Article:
Knowing when to buy stocks
Page 1 of 5
The following article is part of an ongoing educational series. The previous article can be found here.
Imagine that you've applied your toolbox of strategies to a number of companies, and found one or two that appear to fit the bill.
They're in attractive industries, have solid core businesses, good track records, sound management, strong earnings growth, and the outlook for earnings growth to be maintained is reasonably positive.
In fact, so good is the overall picture that you're starting to ask the big question: Should I buy? And of course the answer is not an answer at all, but another question: How much does it cost?
Finding great companies and great investments is not the same thing. If years of expected future earnings growth has already pushed a company's share price to very high levels relative to other stocks, you may have to look elsewhere.
Fortunately, there's no shortage of independent research and brokers' reports to help you work out how much is too much to pay.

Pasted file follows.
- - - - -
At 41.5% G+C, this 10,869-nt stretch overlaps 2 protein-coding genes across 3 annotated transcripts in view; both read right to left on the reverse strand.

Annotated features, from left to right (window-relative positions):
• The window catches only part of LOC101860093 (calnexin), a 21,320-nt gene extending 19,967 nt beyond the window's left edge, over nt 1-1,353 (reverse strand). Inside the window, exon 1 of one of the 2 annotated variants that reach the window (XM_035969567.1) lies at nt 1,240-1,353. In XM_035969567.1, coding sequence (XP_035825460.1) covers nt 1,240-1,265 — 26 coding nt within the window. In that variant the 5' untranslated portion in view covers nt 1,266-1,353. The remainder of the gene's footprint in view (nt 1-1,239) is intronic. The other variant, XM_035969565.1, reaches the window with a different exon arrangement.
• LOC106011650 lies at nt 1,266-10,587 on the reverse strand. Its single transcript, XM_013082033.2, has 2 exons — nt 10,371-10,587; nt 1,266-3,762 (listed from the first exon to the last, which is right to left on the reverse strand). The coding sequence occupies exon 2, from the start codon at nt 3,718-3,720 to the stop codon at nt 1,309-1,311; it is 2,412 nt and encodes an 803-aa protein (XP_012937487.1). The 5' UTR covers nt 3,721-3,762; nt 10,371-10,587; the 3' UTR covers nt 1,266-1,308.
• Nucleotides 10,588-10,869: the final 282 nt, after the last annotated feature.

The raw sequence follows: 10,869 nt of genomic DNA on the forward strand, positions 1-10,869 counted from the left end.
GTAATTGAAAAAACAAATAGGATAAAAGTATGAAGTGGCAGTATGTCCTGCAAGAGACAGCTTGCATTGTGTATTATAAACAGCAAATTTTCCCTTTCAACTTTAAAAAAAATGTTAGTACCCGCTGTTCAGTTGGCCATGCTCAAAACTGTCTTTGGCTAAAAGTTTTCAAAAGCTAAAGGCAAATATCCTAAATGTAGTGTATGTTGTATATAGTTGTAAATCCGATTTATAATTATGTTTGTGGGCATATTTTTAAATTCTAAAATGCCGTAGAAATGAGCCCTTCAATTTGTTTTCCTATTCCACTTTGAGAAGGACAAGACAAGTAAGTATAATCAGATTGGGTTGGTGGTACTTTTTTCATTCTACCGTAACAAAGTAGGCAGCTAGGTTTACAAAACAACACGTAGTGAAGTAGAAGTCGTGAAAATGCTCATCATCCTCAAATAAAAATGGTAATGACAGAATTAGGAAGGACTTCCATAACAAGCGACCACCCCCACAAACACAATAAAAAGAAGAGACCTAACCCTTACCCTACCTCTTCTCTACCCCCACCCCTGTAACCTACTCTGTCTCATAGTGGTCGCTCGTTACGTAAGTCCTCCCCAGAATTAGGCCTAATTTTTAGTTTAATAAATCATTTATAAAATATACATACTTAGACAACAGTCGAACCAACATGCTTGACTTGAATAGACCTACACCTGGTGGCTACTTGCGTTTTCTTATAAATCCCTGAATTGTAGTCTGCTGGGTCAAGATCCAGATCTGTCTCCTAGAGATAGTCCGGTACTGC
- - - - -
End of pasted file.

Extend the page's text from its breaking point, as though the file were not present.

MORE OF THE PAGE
But while these are a useful way to get a feel for a rough price target, the fact these reports are printed in black and white draws some investors into affording them a legitimacy they don't always deserve.
No-one can truly say what a stock is "worth" - the ultimate judge is "Mr Market," given enough time - and plenty of analysts around town have egg on their faces from recommendations that have been way off.
In the textbooks, the value of a company is the net present value of its future free cash flows (this means cash that is not required to be invested back into the business). This basically means that a company is theoretically worth all of its future profits added up, expressed in today's dollars.
An investor's job is to identify a price at which the company's earnings will produce an acceptable return on investment.
If a company continues to generate earnings and produce acceptable "internal returns," this should eventually be recognised by the share market (although it may take some time), and the share price will rise - as will dividend payments, unless the company prefers to reward shareholders through a share buyback.